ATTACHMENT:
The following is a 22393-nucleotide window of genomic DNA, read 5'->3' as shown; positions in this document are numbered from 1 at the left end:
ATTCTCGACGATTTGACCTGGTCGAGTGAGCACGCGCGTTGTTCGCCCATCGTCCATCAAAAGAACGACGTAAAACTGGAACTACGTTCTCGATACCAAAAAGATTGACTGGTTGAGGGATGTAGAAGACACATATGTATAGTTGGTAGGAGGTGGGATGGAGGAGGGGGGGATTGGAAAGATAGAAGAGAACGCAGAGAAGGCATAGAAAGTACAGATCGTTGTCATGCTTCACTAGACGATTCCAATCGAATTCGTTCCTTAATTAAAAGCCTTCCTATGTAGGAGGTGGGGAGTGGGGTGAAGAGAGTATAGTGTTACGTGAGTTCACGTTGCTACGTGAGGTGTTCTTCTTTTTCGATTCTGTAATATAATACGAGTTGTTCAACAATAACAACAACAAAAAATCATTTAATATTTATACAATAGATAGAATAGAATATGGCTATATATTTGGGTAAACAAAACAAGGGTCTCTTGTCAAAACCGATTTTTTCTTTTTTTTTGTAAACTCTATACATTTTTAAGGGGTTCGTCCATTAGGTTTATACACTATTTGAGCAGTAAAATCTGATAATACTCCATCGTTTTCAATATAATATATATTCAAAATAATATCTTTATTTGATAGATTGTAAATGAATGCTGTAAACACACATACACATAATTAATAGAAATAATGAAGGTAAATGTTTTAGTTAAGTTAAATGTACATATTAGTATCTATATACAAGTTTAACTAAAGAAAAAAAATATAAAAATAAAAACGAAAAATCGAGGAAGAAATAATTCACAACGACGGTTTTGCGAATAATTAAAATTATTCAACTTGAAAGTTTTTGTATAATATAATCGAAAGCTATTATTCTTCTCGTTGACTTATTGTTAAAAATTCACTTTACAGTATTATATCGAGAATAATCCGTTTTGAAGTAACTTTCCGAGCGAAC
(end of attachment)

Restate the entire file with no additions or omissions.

The following is a 22393-nucleotide window of genomic DNA, read 5'->3' as shown; positions in this document are numbered from 1 at the left end:
ATTCTCGACGATTTGACCTGGTCGAGTGAGCACGCGCGTTGTTCGCCCATCGTCCATCAAAAGAACGACGTAAAACTGGAACTACGTTCTCGATACCAAAAAGATTGACTGGTTGAGGGATGTAGAAGACACATATGTATAGTTGGTAGGAGGTGGGATGGAGGAGGGGGGGATTGGAAAGATAGAAGAGAACGCAGAGAAGGCATAGAAAGTACAGATCGTTGTCATGCTTCACTAGACGATTCCAATCGAATTCGTTCCTTAATTAAAAGCCTTCCTATGTAGGAGGTGGGGAGTGGGGTGAAGAGAGTATAGTGTTACGTGAGTTCACGTTGCTACGTGAGGTGTTCTTCTTTTTCGATTCTGTAATATAATACGAGTTGTTCAACAATAACAACAACAAAAAATCATTTAATATTTATACAATAGATAGAATAGAATATGGCTATATATTTGGGTAAACAAAACAAGGGTCTCTTGTCAAAACCGATTTTTTCTTTTTTTTTGTAAACTCTATACATTTTTAAGGGGTTCGTCCATTAGGTTTATACACTATTTGAGCAGTAAAATCTGATAATACTCCATCGTTTTCAATATAATATATATTCAAAATAATATCTTTATTTGATAGATTGTAAATGAATGCTGTAAACACACATACACATAATTAATAGAAATAATGAAGGTAAATGTTTTAGTTAAGTTAAATGTACATATTAGTATCTATATACAAGTTTAACTAAAGAAAAAAAATATAAAAATAAAAACGAAAAATCGAGGAAGAAATAATTCACAACGACGGTTTTGCGAATAATTAAAATTATTCAACTTGAAAGTTTTTGTATAATATAATCGAAAGCTATTATTCTTCTCGTTGACTTATTGTTAAAAATTCACTTTACAGTATTATATCGAGAATAATCCGTTTTGAAGTAACTTTCCGAGCGAAC